So as we saw in the graph above, the Doug Index really does seem to cut through the different metrics to give us a real idea of the standing of each subject category.  It would work equally well at an institutional, country or journal level – at least due to dataset size.  (Actually pulling that information from ISI would be a bit more difficult, or at least expensive … )  By combining all of the available metrics in a reasonable way, we can make the argument that we now know which Medical subject categories were the most influential on scholarly scientific literature in the year 2009.  Drumroll please …

The 2009 Doug Index Ranking of Subject Categories

  1. Biochemistry & Molecular Biology
  2. Immunology
  3. Medicine, General & Internal
  4. Neurosciences
  5. Oncology
  6. Physiology
  7. Cardiac & Cardiovascular Systems
  8. Infectious Diseases
  9. Gastroenterology & Hepatology
  10. Clinical Neurology
  11. Biotechnology & Applied Microbiology
  12. Pharmacology & Pharmacy
  13. Radiology, Nuclear Medicine & Medical Imaging
  14. Public, Environmental & Occupational Health
  15. Anesthesiology
  16. Nutrition & Dietetics
  17. Pathology
  18. Surgery
  19. Opthalmology
  20. Critical Care Medicine
  21. Orthopedics
  22. Pediatrics
  23. Obstetrics & Gynecology
  24. Sports Science
  25. Rehabilitation
  26. Nursing
  27. Alternative & Complementary Medicine

 

Subjects arranged in order of contribution to overall scholarly knowledge, as ranked by the Doug Index

==============================================

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APPENDICES – SUBJECT RANKINGS

Appendix A – Total Citations Ranking

  1. Biochemistry & Molecular Biology
  2. Neurosciences
  3. Oncology
  4. Pharmacology & Pharmacy
  5. Medicine, General & Internal
  6. Immunology
  7. Surgery
  8. Clinical Neurology
  9. Biotechnology & Applied Microbiology
  10. Cardiac & Cardiovascular Systems
  11. Radiology, Nuclear Medicine & Medical Imaging
  12. Critical Care Medicine
  13. Physiology
  14. Public, Environmental & Occupational Health
  15. Gastroenterology & Hepatology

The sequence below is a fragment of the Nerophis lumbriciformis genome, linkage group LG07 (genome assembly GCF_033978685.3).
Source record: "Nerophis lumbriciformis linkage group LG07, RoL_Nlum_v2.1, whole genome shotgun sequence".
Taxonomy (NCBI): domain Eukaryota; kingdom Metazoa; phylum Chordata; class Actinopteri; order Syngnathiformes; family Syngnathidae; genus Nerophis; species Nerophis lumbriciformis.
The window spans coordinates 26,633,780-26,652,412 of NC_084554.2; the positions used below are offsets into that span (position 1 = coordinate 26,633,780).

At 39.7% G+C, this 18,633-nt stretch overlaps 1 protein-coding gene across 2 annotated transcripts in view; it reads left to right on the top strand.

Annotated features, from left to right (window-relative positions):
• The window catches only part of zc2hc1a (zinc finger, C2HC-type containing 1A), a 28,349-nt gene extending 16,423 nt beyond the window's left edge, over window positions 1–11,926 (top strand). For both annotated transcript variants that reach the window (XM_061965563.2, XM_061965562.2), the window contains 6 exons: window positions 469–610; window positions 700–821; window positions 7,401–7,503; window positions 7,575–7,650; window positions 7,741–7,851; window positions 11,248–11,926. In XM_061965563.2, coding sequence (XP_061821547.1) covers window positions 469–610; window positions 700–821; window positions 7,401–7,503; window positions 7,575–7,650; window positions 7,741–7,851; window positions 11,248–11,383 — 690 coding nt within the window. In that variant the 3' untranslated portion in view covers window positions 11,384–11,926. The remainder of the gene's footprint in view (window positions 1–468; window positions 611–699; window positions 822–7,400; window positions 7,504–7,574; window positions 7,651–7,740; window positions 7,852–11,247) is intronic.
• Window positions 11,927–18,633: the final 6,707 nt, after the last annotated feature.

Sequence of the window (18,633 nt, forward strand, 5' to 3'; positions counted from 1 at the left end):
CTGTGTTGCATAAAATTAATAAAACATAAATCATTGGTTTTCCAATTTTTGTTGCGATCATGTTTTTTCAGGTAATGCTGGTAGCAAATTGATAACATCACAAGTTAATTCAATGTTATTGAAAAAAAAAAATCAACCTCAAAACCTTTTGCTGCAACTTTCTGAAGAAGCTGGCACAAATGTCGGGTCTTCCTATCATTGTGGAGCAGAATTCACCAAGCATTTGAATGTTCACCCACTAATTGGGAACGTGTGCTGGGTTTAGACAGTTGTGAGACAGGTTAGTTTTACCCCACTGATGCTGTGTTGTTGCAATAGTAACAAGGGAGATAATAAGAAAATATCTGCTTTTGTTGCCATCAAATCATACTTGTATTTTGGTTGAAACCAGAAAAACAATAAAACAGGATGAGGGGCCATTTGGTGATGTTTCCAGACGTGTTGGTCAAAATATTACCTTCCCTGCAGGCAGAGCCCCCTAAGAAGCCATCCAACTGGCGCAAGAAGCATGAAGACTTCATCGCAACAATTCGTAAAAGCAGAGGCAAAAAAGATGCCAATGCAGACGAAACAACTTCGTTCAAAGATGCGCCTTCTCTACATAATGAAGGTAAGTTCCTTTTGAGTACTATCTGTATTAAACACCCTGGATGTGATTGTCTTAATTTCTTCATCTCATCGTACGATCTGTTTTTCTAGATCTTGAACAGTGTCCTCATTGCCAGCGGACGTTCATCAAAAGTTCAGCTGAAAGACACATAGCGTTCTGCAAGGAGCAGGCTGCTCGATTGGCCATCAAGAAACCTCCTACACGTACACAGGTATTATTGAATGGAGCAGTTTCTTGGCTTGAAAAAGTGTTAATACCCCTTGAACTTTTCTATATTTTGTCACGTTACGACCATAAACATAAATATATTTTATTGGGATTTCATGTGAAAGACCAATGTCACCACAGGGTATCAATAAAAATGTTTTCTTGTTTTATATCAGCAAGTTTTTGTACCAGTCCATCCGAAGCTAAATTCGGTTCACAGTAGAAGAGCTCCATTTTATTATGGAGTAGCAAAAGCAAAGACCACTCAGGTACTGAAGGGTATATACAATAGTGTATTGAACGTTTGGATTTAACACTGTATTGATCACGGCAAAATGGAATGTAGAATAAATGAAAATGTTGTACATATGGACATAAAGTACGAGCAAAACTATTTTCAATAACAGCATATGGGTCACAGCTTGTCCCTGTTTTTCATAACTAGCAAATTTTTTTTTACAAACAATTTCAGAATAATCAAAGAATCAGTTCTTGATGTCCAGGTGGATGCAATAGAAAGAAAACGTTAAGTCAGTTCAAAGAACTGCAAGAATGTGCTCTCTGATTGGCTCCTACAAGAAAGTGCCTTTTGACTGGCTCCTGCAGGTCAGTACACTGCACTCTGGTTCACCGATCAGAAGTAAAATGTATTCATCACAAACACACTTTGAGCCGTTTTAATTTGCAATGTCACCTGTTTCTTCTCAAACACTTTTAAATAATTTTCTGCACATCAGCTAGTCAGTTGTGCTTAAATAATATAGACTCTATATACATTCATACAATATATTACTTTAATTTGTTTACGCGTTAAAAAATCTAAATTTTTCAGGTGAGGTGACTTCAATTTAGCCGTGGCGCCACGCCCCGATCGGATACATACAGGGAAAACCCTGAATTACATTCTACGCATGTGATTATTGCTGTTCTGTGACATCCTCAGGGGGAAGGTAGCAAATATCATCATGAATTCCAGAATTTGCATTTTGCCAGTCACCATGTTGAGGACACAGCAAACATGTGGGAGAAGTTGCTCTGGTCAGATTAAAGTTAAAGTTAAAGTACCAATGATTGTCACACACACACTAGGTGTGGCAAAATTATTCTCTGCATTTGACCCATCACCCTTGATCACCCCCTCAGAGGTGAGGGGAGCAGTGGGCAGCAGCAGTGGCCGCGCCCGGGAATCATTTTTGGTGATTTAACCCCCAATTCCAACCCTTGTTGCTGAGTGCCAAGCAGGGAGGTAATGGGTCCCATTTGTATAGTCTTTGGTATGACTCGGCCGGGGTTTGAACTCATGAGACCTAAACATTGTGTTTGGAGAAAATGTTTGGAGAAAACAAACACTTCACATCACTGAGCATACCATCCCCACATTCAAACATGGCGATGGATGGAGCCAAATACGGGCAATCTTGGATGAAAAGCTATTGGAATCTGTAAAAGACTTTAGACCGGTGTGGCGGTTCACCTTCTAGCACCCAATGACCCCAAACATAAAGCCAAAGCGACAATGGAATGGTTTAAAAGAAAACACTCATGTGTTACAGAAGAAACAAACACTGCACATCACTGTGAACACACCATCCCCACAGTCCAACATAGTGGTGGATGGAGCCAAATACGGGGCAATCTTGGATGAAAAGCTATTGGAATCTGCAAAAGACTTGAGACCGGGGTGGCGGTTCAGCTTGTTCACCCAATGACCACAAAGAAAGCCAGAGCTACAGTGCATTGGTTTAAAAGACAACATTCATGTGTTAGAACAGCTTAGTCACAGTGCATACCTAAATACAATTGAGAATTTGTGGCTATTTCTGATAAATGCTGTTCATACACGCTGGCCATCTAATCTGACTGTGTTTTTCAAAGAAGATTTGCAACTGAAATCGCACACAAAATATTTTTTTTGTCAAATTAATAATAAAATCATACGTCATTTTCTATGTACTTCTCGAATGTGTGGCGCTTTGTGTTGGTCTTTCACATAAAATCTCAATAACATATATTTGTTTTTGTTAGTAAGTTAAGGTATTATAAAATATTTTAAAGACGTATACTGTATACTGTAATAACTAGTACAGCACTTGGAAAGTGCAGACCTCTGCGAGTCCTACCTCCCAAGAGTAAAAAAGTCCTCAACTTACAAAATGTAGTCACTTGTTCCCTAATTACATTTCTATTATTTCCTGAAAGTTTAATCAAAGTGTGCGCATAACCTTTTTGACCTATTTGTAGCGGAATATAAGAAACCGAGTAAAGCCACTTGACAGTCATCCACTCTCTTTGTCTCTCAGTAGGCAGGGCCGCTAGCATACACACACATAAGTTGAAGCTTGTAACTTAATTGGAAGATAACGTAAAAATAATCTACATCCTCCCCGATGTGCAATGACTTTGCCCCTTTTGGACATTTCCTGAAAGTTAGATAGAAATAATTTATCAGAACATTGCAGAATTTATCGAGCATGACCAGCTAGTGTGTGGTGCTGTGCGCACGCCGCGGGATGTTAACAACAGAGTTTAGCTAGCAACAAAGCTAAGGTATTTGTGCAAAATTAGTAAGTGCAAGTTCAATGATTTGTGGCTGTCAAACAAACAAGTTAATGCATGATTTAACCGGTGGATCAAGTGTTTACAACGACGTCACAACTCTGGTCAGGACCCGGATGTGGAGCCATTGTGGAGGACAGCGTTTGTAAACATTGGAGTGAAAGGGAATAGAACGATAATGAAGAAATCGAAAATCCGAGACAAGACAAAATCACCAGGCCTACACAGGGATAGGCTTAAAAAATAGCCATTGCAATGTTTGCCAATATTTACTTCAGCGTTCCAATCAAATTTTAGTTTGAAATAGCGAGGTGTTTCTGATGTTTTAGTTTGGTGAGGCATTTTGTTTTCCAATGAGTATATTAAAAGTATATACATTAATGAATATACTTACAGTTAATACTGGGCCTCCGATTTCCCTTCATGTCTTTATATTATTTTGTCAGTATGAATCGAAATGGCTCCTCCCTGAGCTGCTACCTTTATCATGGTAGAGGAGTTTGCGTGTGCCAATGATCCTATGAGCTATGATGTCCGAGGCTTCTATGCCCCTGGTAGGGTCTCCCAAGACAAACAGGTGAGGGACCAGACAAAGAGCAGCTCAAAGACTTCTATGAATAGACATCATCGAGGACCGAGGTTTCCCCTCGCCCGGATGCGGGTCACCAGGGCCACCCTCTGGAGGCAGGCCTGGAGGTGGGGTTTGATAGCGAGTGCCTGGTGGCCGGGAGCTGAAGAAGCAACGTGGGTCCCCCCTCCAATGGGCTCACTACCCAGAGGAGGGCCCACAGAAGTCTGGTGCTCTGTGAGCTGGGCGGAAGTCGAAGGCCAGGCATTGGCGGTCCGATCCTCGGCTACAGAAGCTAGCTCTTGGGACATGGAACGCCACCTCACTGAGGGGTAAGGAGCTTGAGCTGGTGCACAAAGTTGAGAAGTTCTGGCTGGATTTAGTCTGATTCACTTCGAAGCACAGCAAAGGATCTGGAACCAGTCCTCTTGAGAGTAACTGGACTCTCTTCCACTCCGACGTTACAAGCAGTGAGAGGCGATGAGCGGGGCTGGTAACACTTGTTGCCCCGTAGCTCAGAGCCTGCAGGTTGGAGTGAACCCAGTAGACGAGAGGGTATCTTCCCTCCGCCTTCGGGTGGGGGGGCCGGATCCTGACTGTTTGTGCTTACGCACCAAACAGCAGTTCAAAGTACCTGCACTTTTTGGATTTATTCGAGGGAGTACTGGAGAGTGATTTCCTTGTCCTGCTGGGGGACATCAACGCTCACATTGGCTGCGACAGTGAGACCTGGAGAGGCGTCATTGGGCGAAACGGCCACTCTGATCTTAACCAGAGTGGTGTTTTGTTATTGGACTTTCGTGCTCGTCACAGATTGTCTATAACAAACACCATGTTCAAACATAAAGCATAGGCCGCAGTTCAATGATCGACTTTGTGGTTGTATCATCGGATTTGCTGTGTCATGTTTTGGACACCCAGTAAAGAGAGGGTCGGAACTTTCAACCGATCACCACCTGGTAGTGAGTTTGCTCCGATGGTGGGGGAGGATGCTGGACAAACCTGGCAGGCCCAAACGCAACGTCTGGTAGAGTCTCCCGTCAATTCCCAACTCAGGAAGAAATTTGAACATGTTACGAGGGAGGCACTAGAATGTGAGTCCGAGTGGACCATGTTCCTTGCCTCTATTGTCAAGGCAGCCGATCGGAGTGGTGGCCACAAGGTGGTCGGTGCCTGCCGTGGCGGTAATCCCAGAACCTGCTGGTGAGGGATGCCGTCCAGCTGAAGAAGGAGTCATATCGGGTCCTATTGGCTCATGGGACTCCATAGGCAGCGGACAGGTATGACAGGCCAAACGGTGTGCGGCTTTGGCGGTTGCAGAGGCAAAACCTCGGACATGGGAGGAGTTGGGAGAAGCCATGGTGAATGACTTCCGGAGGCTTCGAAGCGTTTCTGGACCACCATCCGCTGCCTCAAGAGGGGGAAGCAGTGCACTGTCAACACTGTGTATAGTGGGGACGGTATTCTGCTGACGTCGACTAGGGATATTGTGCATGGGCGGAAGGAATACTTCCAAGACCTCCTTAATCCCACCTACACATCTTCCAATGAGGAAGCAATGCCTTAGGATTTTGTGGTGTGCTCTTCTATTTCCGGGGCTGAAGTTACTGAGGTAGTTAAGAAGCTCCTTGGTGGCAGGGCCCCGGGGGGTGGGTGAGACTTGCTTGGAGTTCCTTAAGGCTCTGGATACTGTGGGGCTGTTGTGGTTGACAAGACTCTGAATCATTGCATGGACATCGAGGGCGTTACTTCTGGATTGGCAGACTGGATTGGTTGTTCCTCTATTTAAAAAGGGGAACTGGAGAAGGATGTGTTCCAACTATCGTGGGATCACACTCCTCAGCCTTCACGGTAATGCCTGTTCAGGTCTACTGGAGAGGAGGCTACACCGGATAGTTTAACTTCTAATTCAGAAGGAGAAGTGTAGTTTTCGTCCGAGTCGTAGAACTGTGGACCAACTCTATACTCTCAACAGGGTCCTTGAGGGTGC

16. Infectious Diseases
  17. Pediatrics
  18. Nutrition & Dietetics
  19. Orthopedics
  20. Obstetrics & Gynecology
  21. Pathology
  22. Opthalmology
  23. Sports Science
  24. Anesthesiology
  25. Nursing
  26. Rehabilitation
  27. Alternative & Complementary Medicine

Appendix B – Cites per Journal Ranking

  1. Biochemistry & Molecular Biology
  2. Immunology
  3. Medicine, General & Internal
  4. Oncology
  5. Neurosciences
  6. Cardiac & Cardiovascular Systems
  7. Physiology
  8. Gastroenterology & Hepatology
  9. Infectious Diseases
  10. Anesthesiology
  11. Surgery
  12. Clinical Neurology
  13. Radiology, Nuclear Medicine & Medical Imaging
  14. Orthopedics
  15. Opthalmology
  16. Biotechnology & Applied Microbiology
  17. Pharmacology & Pharmacy
  18. Critical Care Medicine
  19. Nutrition & Dietetics
  20. Obstetrics & Gynecology
  21. Public, Environmental & Occupational Health
  22. Pediatrics
  23. Pathology
  24. Sports Science
  25. Rehabilitation
  26. Alternative & Complementary Medicine
  27. Nursing

Appendix C – Immediacy Index Ranking

  1. Immunology
  2. Medicine, General & Internal
  3. Biochemistry & Molecular Biology
  4. Oncology
  5. Neurosciences
  6. Infectious Diseases
  7. Cardiac & Cardiovascular Systems
  8. Gastroenterology & Hepatology
  9. Physiology
  10. Anesthesiology
  11. Nutrition & Dietetics
  12. Pharmacology & Pharmacy
  13. Biotechnology & Applied Microbiology
  14. Clinical Neurology
  15. Public, Environmental & Occupational Health
  16. Pathology
  17. Critical Care Medicine
  18. Radiology, Nuclear Medicine & Medical Imaging
  19. Opthalmology